Fereday uses a range of media, including digital and analogue photography, installation, video, light and shadow. She is best known for her ‘post-photographic’ installations in which simple materials (papier-mâché spheres, glass bowls and goblets, light and shadow) are employed to invoke the logic of photography without the use of traditional photographic means. She also exhibits found photographs, such as the series Under a Steel Sky, in which her collection of amateur snapshots from the 1950s resembles Robert Frank’s series, The Americans.
Fereday's research and writing is mainly around theories of photography. Her doctoral thesis, Light Out of Darkness: the origin of photography in mystery and melancholy, explored occluded meanings in the early photographs of Nicéphore Niépce and William Henry Fox Talbot.
Fereday's work is held in the following public collection:
- Ella Mudie, ‘Double exposure for faded images,’ The Age A2, 30/8/2008, p. 17-18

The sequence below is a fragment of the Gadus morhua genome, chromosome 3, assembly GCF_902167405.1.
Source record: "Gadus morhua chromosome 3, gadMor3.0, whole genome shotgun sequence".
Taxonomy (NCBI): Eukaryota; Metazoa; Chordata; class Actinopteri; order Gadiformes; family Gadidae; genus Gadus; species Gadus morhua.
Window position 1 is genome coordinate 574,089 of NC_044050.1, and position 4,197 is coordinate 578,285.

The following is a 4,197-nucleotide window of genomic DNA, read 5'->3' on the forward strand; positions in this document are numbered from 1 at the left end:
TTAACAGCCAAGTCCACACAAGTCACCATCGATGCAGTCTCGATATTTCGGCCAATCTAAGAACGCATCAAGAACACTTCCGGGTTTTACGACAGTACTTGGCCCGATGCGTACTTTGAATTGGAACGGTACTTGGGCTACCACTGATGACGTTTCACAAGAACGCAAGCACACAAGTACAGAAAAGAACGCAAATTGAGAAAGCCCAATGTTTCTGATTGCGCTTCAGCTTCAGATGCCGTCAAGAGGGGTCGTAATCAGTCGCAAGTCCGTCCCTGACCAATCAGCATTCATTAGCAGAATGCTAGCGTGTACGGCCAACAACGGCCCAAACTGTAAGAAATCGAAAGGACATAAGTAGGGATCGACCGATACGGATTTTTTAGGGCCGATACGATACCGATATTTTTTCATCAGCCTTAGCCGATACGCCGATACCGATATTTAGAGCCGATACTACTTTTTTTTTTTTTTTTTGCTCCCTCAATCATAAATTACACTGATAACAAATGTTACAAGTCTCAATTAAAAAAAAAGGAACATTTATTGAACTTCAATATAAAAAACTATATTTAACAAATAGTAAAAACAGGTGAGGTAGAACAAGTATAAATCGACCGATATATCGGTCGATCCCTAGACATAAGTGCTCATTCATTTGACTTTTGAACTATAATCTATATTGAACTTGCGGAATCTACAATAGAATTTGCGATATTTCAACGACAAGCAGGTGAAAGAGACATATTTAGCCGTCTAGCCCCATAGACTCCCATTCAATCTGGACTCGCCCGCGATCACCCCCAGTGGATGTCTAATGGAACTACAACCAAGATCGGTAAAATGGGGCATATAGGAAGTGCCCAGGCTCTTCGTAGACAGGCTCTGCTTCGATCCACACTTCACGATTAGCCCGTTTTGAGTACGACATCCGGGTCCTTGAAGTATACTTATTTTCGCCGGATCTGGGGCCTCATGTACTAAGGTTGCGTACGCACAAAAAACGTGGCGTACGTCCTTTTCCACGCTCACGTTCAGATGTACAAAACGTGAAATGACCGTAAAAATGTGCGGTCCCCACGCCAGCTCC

- Robert Nelson, ‘Memories lie beyond the surface’, The Age, 25/6/2008, p. 16
- Penny Webb, ‘Following the Customs of the Country’, The Age, 01/03/2005, p. 17
- Ihor Holubisky, 'Susan Fereday at Brisbane IMA', Art & Australia, Summer 2002, pp. 234–235 
- Robert Schubert, ‘Susan Fereday: Sutton Gallery’, Art & Text, #52, 1995, pp. 91–92
- Robert Nelson, ‘Installation poking at hole in halo’, The Age, 17/5/1995, p. 21
- Stuart Koop, ‘Review: Susan Fereday’, Art & Text, #43, 1992, pp. 78–79
- Rex Butler, ‘A Love That Cannot Speak Its Name’, Agenda, #15, 1990, p. 19 
- Patricia Piccinini and Peter Hennessey, ‘Value’, Eyeline, #12, 1990, pp. 43–44 
- Carolyn Barnes, ‘Value’, Agenda, #10, 1990, pp. 22–23